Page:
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Category: Noodles

Chilled Kimchi Noodles

Chilled Kimchi Noodles

It’s the constant refrain of summer; it’s too hot to cook but we still need to eat. Chilled Kimchi Noodles to the rescue! This refreshing mashup combines both Korean and Japanese flavors, resulting in a cool and satisfying meal that’s the perfect antidote for those read more

Rosé Rabokki

Rosé Rabokki

If you’re a fan of Korean cuisine like I am, you’re probably familiar with tteokbokki, the hugely popular street food featuring chewy rice cakes in a spicy, savory sauce. But have you ever tried rosé tteokbokki? This delightful twist combines the classic flavors of tteokbokki read more

Beef Japchae

Beef Japchae

I don’t like to abuse the phrase “game changer”, but sometimes its use is warranted. And this Beef Japchae recipe is one of those times. Japchae is as ubiquitous in Korea as mac and cheese is in the states but it’s more versatile. Although it’s often a side dish served with Kalbi and Bulgogi, it’s also eaten as a snack at room temperature, served as street food as I had on my recent trip to Seoul, and picked up at grocery stores to make a quick meal on the go.

The noodles are made from sweet potato starch so they are gluten free, but they are a fun gluten free-meaning they are traditionally this way, not manipulated to be gluten free and ending up as a pale imitation. They have a delightfully springy texture and absorb sauces beautifully. Making Japchae noodles often involves boiling the noodles separately while stir frying the meat and other ingredients. Each ingredients gets stir fried individually and then the noodles are drained and added to the wok. I’ve also seen variations where everything is tossed together like a giant salad once the individual components are cooked.

Nothing wrong with that process, but it is a bit time consuming, requiring many steps, and the main reason why I made Japchae at home infrequently. Like everyone else, cooking time was a luxury during the week with everything else going on. But then I saw a different process years ago on one of my favorite food blogs, Maangchi, and tried it for myself when I developed my Mushroom Japchae recipe. And it works beautifully. This Beef Japchae is made by layering the noodles and veggies in a heavy pot, and cooking it on medium heat for 20 mins. It’s literally a “set it and forget it” scenario. Game Changer!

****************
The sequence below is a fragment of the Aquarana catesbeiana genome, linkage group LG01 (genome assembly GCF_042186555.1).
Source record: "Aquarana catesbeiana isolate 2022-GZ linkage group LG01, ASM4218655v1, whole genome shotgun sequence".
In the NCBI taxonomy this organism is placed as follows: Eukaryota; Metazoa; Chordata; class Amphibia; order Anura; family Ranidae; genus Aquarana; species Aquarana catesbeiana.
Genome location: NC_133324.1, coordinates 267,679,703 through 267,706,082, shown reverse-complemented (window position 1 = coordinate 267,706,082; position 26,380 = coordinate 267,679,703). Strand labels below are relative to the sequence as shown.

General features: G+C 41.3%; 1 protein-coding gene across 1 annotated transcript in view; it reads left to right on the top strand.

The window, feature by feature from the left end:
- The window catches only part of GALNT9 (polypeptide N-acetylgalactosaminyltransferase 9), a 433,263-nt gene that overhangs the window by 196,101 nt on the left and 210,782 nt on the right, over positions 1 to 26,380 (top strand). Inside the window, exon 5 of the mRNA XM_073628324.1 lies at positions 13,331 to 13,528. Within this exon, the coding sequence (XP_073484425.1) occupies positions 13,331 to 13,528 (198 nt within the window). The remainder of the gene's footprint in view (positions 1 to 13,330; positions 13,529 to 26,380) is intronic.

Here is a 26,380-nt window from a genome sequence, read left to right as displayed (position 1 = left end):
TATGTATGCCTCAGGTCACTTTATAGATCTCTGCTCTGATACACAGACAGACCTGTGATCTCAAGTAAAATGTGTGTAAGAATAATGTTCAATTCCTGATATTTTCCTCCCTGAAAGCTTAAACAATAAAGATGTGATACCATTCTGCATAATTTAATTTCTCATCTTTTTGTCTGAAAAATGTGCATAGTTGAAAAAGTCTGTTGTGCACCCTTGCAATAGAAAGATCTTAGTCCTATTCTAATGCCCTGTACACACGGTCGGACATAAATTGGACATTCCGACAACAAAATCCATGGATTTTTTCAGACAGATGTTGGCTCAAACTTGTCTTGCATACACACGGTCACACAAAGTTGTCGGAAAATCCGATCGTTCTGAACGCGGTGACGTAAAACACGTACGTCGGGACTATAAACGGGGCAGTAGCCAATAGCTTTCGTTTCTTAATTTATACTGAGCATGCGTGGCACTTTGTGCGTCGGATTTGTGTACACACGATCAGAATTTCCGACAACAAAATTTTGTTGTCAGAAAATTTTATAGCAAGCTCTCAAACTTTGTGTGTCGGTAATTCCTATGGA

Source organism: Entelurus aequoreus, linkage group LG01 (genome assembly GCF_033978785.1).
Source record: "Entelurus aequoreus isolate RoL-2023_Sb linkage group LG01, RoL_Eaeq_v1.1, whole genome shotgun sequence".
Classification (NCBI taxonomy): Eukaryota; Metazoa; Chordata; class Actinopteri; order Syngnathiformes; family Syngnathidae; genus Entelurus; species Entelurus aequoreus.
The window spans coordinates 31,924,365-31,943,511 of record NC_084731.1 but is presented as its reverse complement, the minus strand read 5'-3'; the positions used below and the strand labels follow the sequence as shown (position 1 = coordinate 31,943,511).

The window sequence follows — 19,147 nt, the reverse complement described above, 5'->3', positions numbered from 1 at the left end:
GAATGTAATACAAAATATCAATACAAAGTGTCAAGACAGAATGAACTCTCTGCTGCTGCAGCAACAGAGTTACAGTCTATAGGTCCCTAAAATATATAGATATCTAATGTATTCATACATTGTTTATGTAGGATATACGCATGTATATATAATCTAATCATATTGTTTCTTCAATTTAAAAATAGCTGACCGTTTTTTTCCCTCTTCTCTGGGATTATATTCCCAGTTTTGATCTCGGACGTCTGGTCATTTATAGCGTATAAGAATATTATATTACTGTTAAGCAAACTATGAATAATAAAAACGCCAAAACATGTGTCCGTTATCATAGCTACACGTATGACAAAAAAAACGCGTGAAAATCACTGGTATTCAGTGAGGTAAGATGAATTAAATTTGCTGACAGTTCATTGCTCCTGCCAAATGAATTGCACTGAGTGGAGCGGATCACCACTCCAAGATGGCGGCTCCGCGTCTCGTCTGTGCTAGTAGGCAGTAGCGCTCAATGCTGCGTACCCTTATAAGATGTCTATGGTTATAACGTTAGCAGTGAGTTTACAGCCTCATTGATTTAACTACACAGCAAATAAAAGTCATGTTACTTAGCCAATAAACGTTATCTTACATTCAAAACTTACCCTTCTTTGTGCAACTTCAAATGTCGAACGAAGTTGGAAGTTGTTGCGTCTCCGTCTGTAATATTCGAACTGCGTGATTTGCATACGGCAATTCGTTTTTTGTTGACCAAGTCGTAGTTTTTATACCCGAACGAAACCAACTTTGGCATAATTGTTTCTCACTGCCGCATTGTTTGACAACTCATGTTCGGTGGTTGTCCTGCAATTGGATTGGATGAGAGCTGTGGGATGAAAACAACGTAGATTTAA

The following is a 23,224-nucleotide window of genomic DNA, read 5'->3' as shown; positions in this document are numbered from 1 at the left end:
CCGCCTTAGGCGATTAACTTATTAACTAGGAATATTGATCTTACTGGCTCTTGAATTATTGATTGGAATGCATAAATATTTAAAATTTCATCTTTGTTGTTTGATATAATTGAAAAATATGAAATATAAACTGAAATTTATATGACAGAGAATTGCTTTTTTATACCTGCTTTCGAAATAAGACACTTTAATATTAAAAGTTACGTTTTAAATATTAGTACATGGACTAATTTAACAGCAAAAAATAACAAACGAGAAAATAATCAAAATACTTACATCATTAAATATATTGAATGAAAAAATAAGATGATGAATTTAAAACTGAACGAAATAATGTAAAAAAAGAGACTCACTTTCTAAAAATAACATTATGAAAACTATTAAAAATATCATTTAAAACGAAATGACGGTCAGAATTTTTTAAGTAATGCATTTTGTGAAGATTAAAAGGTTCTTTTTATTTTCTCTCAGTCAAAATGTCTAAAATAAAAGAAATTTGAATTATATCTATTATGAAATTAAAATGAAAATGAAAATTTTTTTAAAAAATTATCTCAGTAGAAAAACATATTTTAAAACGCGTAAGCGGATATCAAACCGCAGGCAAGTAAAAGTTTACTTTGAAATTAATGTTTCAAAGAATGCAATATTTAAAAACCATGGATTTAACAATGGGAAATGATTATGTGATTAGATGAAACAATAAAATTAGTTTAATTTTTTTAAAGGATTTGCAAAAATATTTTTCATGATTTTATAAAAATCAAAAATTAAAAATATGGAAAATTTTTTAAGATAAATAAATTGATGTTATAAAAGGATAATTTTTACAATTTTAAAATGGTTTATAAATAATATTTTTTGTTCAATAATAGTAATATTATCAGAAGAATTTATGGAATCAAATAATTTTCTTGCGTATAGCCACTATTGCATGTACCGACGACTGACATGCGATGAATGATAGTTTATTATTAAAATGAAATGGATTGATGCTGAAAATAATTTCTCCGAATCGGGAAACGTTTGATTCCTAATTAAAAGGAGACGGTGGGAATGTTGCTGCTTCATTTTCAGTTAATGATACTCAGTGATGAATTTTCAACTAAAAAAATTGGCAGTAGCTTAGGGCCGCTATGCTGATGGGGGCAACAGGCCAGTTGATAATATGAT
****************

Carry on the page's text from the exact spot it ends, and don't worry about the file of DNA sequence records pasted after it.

You need this (almost) one pot wonder filled with a tangle of noodles, veggies, and tender beef in your life, so let’s get into it.

ingredients for beef japchae

I start making Beef Japchae by soaking the sweet potato noodles. They need to soak about a half hour, until they are pliant. This gives me plenty of time to get everything else prepped and ready to go, starting with marinating the beef. I use a thinly shaved beef, like the kind you’d use for a Philly cheesesteak. I’ve been seeing this available more and more at grocery stores. You can of course slice the meat thinly yourself. Make sure to place the meat in the freezer for about an hour to make it easier. I like a marbled beef for better flavor and tender texture, like a rib eye but you can choose whatever is your favorite cut.